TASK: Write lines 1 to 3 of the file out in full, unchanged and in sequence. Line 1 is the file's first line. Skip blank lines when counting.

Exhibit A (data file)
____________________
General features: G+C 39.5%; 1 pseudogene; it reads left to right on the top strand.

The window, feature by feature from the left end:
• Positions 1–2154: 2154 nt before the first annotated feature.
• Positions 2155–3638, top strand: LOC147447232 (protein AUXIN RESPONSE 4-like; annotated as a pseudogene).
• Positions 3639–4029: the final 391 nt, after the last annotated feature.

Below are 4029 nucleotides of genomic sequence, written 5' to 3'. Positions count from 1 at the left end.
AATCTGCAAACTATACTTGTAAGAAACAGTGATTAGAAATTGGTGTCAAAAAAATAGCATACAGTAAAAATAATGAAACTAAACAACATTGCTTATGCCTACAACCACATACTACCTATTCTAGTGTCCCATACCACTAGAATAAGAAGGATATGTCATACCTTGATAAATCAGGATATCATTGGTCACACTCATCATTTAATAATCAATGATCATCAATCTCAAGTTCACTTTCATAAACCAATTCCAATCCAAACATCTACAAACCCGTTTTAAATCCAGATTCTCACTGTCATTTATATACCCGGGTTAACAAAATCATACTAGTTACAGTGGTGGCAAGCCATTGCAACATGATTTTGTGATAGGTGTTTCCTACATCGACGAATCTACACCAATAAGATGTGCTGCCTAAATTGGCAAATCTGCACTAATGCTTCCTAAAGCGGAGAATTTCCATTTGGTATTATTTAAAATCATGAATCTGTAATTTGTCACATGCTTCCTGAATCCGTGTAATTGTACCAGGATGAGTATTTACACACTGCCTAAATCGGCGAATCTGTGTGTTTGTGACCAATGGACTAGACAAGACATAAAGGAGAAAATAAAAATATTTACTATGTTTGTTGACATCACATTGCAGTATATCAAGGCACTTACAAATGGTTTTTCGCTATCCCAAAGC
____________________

General features: G+C 39.5%; 1 pseudogene; it reads left to right on the top strand.

The window, feature by feature from the left end:
• Positions 1–2154: 2154 nt before the first annotated feature.